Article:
The 2016 gubernatorial race is underway, even without any candidates officially announcing a run. Campaign finance filings from Matt Dunne, a former legislator, Google executive and 2010 gubernatorial candidate, show the Hartland Democrat has raised $134,000 in campaign funds for the campaign he’s considering.
Dunne raised all of the money in an eight-day period, but says he still hasn’t decided whether or not to run.
"This campaign finance report and the support that we've seen is certainly one important step, but we're going to continue to reach out to folks to make sure that we're ready to go, and when we feel confident of that, we will make a decision," he said Wednesday.
Dunne’s not alone as a possible candidate, though he is the only who has so far filed campaign finance reports for a gubernatorial run. Lt. Gov. Phil Scott, House Speaker Shap Smith and Transportation Secretary Sue Minter have yet to announce their intentions. Rep. Peter Welch announced last month after some consideration that he would seek reelection to Congress rather than pursue the gubernatorial nomination.
Gov. Peter Shumlin announced his decision not to seek a fourth term early last month.
Potential candidates have until midnight July 15 to file their finance reports. But by Wednesday afternoon Dunne was the only potential candidate to file any fundraising totals. Of his $134,000, about half of the contributions came from out-of-state, and $39,250 came from California, where Google is based.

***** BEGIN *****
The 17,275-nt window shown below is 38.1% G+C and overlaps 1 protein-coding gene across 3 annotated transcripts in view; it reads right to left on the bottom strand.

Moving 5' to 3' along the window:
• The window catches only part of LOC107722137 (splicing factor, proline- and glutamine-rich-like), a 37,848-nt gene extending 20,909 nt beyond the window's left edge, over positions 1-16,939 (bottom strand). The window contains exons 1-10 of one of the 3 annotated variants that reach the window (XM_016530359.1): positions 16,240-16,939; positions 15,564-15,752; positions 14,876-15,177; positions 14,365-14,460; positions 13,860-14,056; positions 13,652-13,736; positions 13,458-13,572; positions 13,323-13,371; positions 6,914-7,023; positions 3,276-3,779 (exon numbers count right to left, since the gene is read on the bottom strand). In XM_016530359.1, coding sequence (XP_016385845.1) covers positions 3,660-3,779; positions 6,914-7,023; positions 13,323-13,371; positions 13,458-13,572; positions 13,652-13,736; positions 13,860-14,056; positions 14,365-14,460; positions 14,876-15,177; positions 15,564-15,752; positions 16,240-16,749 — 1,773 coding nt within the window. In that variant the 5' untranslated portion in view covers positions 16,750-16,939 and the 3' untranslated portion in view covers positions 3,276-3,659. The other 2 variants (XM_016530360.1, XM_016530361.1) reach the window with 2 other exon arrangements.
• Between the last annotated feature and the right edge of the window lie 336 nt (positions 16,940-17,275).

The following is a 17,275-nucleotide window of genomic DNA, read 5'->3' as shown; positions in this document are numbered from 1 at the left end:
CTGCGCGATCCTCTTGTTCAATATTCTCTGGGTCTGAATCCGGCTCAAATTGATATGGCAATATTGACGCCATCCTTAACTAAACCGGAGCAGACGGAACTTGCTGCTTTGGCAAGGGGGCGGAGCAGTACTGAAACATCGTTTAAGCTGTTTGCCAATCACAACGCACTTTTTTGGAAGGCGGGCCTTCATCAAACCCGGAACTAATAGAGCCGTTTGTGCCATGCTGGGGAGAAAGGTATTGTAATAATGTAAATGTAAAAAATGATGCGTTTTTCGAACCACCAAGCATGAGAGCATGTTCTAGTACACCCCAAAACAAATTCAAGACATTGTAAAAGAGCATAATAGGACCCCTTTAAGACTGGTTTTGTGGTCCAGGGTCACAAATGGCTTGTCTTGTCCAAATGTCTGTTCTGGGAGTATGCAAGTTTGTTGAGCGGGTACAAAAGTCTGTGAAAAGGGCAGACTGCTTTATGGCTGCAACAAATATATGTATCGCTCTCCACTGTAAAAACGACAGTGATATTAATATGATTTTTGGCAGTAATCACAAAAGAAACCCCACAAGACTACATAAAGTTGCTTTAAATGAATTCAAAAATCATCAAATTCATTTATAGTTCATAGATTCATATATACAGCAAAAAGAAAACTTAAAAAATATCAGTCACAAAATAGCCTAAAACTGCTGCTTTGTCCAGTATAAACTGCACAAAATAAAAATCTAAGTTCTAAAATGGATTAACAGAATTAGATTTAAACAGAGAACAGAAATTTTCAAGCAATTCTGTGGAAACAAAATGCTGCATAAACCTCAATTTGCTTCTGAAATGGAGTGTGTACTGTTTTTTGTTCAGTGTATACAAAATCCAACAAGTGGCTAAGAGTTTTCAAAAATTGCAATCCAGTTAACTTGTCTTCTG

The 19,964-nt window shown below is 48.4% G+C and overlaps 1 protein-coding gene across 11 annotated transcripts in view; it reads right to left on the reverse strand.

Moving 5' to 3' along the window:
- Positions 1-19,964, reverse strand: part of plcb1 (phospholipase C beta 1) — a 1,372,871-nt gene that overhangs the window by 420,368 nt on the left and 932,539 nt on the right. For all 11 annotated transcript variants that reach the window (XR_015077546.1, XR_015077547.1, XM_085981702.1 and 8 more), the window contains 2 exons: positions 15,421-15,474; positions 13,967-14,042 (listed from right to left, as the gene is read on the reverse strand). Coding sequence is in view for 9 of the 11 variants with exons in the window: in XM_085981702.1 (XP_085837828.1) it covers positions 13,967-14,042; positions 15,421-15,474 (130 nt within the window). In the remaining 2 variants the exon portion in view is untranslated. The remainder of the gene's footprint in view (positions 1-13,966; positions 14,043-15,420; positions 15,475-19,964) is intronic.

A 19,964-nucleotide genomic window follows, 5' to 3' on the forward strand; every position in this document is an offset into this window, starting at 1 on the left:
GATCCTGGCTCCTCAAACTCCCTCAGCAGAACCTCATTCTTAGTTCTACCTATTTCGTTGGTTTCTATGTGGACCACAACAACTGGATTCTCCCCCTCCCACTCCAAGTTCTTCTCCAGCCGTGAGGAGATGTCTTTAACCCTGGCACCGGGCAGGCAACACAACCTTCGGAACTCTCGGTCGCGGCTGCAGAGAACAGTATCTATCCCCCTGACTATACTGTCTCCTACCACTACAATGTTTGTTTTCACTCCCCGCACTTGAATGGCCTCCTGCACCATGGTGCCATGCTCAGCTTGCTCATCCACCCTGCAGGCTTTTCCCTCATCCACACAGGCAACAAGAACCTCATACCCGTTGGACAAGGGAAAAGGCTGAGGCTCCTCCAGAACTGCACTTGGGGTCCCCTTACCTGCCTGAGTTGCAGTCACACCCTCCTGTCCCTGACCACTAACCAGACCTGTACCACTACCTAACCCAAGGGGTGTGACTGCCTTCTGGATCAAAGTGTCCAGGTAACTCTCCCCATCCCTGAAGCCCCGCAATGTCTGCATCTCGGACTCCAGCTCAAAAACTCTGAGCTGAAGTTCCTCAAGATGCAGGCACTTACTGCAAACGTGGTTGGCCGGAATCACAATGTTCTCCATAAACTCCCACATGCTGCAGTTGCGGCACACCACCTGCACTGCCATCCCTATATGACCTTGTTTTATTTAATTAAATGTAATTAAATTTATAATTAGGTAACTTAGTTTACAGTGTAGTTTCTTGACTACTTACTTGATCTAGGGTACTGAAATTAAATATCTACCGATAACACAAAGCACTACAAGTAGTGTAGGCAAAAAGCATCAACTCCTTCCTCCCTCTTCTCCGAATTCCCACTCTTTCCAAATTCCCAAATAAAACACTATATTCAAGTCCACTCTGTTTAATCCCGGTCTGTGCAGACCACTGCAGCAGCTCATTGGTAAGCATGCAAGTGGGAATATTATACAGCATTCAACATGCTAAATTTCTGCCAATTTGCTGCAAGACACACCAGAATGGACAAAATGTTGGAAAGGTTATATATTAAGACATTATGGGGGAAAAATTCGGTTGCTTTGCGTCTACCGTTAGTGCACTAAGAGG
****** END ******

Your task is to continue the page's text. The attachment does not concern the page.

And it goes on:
Smith and Scott both reported fundraising totals of zero for the current campaign cycle, and both listed their current offices — not the governorship — on fundraising forms as the office they were seeking. Smith said he doesn’t plan to file a campaign finance report for a gubernatorial campaign in this filing period.
Smith said Dunne’s fundraising spree doesn't effect his thinking about the upcoming decision on whether or not to run for governor.
"I've always expected that there would be a robust race for governor and that there would be robust fundraising by everybody involved," Smith said Wednesday. "My view is that I just want to make sure that a gubernatorial run is supported by Vermonters and that it's supported by my family, and the decision will be based on those two factors, not on what other people are doing."
Scott reported a total surplus from the 2014 campaign of $98,654.27, which would give the Republican lieutenant governor a head start in fundraising if he decides to pursue the state’s highest office.
"I think you go into every election knowing that you're going to have to raise money in order to be successful so it's not any different for this it's just more money but at the same time you know that it's part of the game," Scott said.
Transportation Secretary Sue Minter didn't make any campaign finance filings by 3 p.m. Wednesday.
Dunne said he's "serious about a potential race for governor," and he's encouraged by the financial support.